FIOH: focusing research activities
Cardiovascular diseases and work ability
In a research project coordinated by the Finnish Institute of Occupational Health, prognosis of work ability was examined in several study cohorts. Among the Swedish general population, a quarter of those who had a new CHD (coronary heart disease) or stroke event during working-age were already on work disability pension due to some other reason. Among those active in the labour market, sickness absence rates among those who got an event were similar to the general population 4 years before the event. After a CVD (cardiovascular disease) event, a 6-fold increase was observed in work disability days among people with heart disease, and a 14-fold increase among people with stroke. Disability days levelled off particularly in CHD but there were subgroups with high post-event disability: unemployed, immigrants and those with comorbid depression or diabetes.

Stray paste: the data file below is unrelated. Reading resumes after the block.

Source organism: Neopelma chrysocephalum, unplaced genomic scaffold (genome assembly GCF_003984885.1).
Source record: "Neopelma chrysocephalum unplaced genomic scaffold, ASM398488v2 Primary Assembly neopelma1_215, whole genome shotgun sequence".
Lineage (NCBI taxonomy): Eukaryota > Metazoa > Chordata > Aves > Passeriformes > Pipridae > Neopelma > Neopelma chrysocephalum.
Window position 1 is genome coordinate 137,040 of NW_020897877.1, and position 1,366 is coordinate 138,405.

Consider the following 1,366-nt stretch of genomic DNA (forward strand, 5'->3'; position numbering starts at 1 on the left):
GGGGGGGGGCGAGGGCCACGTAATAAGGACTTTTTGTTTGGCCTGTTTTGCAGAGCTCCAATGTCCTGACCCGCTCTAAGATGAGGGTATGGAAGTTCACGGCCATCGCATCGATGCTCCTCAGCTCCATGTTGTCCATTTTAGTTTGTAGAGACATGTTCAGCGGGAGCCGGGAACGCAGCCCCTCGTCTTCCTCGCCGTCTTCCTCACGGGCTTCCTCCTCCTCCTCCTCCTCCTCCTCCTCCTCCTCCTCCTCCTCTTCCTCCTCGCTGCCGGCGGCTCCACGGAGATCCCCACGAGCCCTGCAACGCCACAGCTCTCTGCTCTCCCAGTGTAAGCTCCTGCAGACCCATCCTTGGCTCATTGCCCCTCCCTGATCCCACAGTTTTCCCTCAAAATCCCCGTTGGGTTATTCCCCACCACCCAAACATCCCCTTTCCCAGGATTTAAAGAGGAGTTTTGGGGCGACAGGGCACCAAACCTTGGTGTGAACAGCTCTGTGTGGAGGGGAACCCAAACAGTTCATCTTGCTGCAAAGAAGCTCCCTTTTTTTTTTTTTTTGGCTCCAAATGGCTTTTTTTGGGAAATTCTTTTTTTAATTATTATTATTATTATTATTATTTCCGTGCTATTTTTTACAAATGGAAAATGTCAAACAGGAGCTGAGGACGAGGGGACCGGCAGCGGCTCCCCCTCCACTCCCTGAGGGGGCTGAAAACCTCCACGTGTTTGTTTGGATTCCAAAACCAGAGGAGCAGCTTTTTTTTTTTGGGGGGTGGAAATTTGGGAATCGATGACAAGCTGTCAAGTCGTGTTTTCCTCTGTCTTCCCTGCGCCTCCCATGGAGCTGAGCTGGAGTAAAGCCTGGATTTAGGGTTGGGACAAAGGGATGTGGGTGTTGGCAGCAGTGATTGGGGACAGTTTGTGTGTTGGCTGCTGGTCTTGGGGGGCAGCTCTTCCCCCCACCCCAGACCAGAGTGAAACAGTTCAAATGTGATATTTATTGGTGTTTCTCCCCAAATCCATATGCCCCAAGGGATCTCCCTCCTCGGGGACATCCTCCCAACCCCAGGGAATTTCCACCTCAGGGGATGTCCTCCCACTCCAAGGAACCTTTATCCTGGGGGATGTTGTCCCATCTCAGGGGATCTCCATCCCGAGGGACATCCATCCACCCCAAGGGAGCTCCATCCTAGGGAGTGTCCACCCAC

In a Finnish study cohort, obesity and comorbid mental disorder increased the risk of permanent work disability among employees with cardiometabolic disease (CHD, stroke or diabetes) while psychosocial factors at work had a minor effect. In the same study cohort, both cardiovascular disease and low occupational position were associated with a twofold risk of work disability. However, low occupational position and CVD together were associated with a 4.5-fold risk.
These studies increase the understanding of work disability associated with cardiovascular diseases and can be used in policy focusing on extended working lives. As cardiovascular diseases no longer lead to permanent work disability and death as often as before, it is important to support work ability among people with these diseases.